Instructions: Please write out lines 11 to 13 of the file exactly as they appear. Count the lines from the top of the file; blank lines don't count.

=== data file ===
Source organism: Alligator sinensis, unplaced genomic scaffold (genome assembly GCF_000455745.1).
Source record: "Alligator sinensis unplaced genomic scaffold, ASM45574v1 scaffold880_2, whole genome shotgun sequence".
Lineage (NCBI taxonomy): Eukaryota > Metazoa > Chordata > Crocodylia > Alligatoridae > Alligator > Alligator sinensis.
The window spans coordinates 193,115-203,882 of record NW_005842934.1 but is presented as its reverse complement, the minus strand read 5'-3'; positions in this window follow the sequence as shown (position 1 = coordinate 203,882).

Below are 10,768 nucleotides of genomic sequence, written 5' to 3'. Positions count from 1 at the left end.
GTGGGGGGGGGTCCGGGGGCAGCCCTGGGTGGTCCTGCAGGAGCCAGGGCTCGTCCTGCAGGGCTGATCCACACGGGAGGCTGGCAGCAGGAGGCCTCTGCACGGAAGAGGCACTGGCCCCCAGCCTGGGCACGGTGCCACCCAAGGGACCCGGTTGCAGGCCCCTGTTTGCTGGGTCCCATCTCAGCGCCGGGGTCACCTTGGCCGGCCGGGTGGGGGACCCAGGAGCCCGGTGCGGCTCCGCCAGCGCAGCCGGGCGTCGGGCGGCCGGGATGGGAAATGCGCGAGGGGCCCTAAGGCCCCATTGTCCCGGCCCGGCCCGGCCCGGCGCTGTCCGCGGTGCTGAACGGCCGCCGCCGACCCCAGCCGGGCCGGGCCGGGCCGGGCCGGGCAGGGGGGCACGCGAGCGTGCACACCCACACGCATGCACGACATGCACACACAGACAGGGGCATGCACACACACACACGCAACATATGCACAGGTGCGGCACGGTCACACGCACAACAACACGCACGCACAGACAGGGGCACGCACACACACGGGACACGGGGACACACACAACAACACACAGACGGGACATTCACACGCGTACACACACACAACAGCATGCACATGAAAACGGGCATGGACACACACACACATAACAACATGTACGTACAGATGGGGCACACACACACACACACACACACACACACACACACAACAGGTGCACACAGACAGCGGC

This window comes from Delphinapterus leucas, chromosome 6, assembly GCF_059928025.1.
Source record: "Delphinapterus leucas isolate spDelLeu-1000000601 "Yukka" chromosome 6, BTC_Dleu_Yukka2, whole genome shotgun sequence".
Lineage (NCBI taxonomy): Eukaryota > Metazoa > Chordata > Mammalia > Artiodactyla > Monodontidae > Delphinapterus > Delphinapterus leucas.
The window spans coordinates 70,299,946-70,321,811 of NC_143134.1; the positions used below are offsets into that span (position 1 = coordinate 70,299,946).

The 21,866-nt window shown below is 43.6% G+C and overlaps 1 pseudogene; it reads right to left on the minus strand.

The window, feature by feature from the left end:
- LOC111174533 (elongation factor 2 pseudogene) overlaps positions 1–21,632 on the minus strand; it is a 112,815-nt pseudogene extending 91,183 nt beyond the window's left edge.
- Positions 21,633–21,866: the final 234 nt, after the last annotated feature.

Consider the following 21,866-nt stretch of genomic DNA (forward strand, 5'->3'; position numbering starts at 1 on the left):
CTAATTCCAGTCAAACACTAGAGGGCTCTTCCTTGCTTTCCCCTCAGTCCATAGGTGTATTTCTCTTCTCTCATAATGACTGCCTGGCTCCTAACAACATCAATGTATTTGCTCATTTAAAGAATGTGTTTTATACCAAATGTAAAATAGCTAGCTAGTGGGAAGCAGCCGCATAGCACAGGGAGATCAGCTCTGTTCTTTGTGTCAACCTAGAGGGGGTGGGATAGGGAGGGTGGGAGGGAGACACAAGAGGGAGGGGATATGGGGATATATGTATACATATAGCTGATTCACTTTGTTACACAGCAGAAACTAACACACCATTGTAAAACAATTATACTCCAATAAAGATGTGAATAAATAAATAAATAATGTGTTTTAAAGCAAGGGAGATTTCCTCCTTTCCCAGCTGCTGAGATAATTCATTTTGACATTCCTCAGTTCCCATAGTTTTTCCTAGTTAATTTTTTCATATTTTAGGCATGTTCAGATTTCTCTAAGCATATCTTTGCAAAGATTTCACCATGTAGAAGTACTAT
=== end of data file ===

The 21,866-nt window shown below is 43.6% G+C and overlaps 1 pseudogene; it reads right to left on the minus strand.

The window, feature by feature from the left end:
- LOC111174533 (elongation factor 2 pseudogene) overlaps positions 1–21,632 on the minus strand; it is a 112,815-nt pseudogene extending 91,183 nt beyond the window's left edge.